It’s been two weeks since last I was in Italy and this weekend entailed a trip to the eternal city. After touching down in Fiumicino’s airport, it’s hard not to see Rome’s immediate appeal. It’s the birthplace of “la dolce vita,” which is fitting considering there are gelaterias at every turn and on every street corner. They say all roads lead to Rome, and it seems that all roads in Rome lead to pizza, gelato, or other amazing eats–suffice it to say that it was a weekend’s worth of PHENOMENAL food. The more time I spend abroad, the more I’ve come to miss home-cooked meals, but the food here is an indulgence by every account of the imagination.
The flight from Barcelona was especially stunning – the sunrise over the Mediterranean Sea is a sight beyond what words can convey. I think I’ve seen more sunrises in my short time abroad than I have before in my entire life. The way the rising sun illuminates the sky before giving way to daylight is delicate – the colors are softer and less vibrant, more reminiscent of residual coals than a raging bonfire. It’s a peaceful scene and one that I hope not soon to forget.
After arriving, I met up with James, my friend from Berkeley, and we stayed in Pratti, a stone’s throw away from the Vatican City. The walk into the city center took us along the narrowest (and probably most dangerous) sidewalks I’ve ever encountered and over the Tiber River with its inexplicably murky waters. The first day of exploring also took us to the Pantheon, which was the perfect refuge from the unexpected rain (this one’s on me for not checking the forecast prior to departure). Photos of the structure are deceiving, unable to capture the magnitude of its size and grandeur. It’s one of the most awe-inspiring thoughts that we get to witness the work of ancient Rome as it still stands today and hard to fathom that brilliant minds such as Leonardo da Vinci and Michelangelo once strolled these same streets. How thrilling is it to imagine what the Forum ruins might have looked like back when they served as the playground for Caesar, Augustus, and the like? As the heart of ancient Rome, this public venue was the site of triumphal processions, gladiator matches, even criminal trials. If I could have lived in any ancient civilization, the Romans certainly present a lively and compelling case.
I’m now realizing that after eating fresh homemade pasta, the store-bought alternative will never be the same. My friend Dana is currently studying in Rome and gave us an amazing dinner recommendation at Osteria Delle Coppelle for our first night. Traditional Italian apertivo and wine are a must before working up a real appetite for dinner. For dessert, Gilotto’s has amazing gelato and coffee. They top the gelato with generous amounts of fresh whipped cream, and it is absolutely decadent. Regarding food, I also remarked that if there’s one thing with which I’m leaving Italy, it’s a newfound affinity for eggplant (especially when sandwiched between fresh bread with tomatoes, mozzarella, and basil).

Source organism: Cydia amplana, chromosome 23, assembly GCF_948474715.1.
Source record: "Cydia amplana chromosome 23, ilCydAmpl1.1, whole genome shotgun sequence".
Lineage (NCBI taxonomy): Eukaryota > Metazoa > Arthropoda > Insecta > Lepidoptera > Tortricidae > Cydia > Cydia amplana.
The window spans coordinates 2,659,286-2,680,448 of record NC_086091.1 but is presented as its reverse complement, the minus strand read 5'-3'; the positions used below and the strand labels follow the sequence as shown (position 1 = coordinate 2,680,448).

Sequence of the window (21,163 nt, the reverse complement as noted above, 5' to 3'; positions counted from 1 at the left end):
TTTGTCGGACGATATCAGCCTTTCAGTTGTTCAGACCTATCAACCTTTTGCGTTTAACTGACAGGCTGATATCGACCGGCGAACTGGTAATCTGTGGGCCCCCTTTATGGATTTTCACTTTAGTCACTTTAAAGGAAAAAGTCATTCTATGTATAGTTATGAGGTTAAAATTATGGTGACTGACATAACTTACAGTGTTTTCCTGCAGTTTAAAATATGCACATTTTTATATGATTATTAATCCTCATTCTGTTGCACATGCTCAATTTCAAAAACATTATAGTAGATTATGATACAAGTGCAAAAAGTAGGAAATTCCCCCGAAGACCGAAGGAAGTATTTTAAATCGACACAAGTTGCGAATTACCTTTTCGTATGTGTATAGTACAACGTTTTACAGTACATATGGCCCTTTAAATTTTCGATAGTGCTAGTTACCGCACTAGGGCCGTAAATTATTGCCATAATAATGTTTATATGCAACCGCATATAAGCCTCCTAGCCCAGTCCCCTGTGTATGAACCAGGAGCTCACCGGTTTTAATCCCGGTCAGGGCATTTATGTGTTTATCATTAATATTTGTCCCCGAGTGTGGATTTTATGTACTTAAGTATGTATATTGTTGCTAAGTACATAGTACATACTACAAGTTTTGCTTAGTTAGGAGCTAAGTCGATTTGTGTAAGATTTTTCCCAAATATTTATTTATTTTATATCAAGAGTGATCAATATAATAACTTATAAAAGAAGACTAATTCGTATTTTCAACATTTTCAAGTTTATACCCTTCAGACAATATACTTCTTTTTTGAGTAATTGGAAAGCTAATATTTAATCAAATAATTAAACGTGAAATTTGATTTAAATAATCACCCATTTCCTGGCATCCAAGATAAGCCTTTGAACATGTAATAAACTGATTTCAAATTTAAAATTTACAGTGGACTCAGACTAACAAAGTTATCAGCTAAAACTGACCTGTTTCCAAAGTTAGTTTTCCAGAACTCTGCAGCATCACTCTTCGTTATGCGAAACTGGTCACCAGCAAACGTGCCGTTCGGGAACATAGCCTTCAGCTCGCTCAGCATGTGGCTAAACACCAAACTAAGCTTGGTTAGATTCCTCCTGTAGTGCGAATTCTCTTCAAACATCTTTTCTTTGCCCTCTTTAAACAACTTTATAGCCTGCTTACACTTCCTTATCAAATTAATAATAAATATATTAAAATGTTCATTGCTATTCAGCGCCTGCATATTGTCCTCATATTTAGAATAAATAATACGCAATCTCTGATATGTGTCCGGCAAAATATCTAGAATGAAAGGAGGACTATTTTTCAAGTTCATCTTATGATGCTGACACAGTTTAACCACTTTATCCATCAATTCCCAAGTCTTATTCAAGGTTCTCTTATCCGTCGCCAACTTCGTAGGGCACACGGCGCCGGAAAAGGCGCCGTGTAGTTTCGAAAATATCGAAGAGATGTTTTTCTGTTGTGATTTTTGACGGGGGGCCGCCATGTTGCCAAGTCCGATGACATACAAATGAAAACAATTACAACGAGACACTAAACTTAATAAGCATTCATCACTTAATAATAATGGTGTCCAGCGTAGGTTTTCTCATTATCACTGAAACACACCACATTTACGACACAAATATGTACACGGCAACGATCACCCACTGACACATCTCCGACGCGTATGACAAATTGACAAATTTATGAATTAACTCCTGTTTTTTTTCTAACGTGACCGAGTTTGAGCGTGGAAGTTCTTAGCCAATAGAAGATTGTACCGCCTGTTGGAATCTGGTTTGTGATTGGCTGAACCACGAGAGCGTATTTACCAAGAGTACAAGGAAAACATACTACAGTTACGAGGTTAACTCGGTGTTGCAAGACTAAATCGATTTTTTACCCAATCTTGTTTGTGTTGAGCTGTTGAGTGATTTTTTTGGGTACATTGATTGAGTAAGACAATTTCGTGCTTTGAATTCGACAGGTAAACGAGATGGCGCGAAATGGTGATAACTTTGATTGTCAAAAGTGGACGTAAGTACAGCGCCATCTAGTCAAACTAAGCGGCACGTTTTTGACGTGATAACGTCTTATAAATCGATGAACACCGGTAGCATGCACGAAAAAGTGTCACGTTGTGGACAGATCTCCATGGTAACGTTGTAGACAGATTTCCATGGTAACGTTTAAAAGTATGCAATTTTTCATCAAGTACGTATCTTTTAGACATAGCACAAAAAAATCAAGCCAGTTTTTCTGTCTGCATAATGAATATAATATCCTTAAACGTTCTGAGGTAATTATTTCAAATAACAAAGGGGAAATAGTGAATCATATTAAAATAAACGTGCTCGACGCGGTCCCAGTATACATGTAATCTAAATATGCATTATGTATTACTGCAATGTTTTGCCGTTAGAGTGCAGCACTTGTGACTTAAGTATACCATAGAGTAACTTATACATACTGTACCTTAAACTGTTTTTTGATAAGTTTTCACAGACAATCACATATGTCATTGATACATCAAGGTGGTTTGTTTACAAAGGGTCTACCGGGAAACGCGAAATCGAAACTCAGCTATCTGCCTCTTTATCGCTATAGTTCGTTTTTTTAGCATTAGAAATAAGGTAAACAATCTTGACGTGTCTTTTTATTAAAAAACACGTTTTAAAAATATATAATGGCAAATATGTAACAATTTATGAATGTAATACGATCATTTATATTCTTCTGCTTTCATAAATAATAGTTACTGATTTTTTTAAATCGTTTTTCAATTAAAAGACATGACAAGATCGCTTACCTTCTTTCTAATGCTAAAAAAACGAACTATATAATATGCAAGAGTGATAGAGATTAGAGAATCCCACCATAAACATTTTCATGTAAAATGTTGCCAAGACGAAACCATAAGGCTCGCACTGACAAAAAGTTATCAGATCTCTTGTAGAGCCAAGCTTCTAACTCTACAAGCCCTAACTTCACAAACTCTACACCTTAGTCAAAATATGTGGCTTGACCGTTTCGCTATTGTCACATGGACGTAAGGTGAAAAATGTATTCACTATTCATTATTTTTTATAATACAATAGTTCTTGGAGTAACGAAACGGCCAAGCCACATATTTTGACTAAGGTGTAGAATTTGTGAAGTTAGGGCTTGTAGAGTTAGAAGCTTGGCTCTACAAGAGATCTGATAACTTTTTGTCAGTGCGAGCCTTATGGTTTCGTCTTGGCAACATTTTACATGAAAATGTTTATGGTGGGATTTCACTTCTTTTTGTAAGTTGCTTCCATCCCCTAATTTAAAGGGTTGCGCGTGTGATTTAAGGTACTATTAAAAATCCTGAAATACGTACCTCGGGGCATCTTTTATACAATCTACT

After our second day of exploring, I will forever admire the bride that we saw at the Spanish Steps… I cannot imagine navigating those shin-splint inducing cobblestones in heels and a 10ft dress train. The entire crowd admiring the view from the steps gave the couple a rousing round of applause, a standing ovation that brought the biggest smile to her face. I’d read polarizing reviews about this attraction: “they’re just steps,” and other related complaints, before determining to see and decide for myself, but that small moment made the excursion entirely worthwhile. What I’ve learned is that the top of the flight offers a stunning view of the city, especially at sunset. Ultimately, I would recommend it if even to window-shop along all of the high-end stores and quaint cafes leading up to the monument.
After wandering through the neighborhoods surrounding the Spanish Steps, we made our way to the Villa Borghese. One could spend an entire afternoon lost in the gardens or exploring the magnificent collection of art housed in the Galleria Borghese. My favorite work of art is featured there, a Baroque-era statue illustrating the story of Apollo and Daphne and commissioned by Bernini (sculptor of David). The marble work features incredible detailing, achieved via a technique that was considered novel at the time. The statue depicts the moment in which Daphne’s father turns her into a laurel tree in order to deter her relentless suitor, but Apollo continues to embrace the tree even though his pursuit of love is ultimately in vain. You can see her outstretched arms transform into tree branches, her legs into roots and her torso featuring patterns of bark underneath Apollo’s desperate and hopeless grasp. It’s a single instant wrought with emotion.
As all tourists should, I also got my Lizzie McGuire moment with an obligatory coin toss at Trevi Fountain. The fountain underwent a recent 2.2 million Euro renovation under the sponsorship of Italian fashion powerhouse Fendi. As one might imagine, the result is spectacular and consequently the selfies abundant and absolutely shameless. The fountain is also prominently featured in famous Hollywood movies such as “Roman Holiday” with Audrey Hepburn!! It’s estimated that approximately 3000 Euros worth of coins is thrown into the fountain every day, the profits of which are then collected and used to subsidize a supermarket for Rome’s needy. Legend has it that anyone who throws a coin into the fountain will someday return to Rome… I certainly hope this one rings true.